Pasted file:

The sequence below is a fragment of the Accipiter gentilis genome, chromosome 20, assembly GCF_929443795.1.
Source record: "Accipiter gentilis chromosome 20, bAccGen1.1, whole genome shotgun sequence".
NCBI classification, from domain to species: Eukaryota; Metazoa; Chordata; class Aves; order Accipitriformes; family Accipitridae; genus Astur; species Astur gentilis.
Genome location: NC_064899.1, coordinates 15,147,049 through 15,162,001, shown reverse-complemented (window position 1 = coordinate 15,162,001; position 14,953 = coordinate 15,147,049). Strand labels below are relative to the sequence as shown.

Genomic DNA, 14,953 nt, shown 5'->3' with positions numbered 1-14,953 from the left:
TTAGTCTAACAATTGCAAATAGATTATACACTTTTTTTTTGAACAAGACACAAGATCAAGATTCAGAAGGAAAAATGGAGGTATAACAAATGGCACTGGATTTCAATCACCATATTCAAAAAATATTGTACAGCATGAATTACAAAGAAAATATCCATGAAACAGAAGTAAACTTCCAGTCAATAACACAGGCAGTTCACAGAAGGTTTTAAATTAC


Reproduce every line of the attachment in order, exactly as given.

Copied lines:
The sequence below is a fragment of the Accipiter gentilis genome, chromosome 20, assembly GCF_929443795.1.
Source record: "Accipiter gentilis chromosome 20, bAccGen1.1, whole genome shotgun sequence".
NCBI classification, from domain to species: Eukaryota; Metazoa; Chordata; class Aves; order Accipitriformes; family Accipitridae; genus Astur; species Astur gentilis.
Genome location: NC_064899.1, coordinates 15,147,049 through 15,162,001, shown reverse-complemented (window position 1 = coordinate 15,162,001; position 14,953 = coordinate 15,147,049). Strand labels below are relative to the sequence as shown.

Genomic DNA, 14,953 nt, shown 5'->3' with positions numbered 1-14,953 from the left:
TTAGTCTAACAATTGCAAATAGATTATACACTTTTTTTTTGAACAAGACACAAGATCAAGATTCAGAAGGAAAAATGGAGGTATAACAAATGGCACTGGATTTCAATCACCATATTCAAAAAATATTGTACAGCATGAATTACAAAGAAAATATCCATGAAACAGAAGTAAACTTCCAGTCAATAACACAGGCAGTTCACAGAAGGTTTTAAATTAC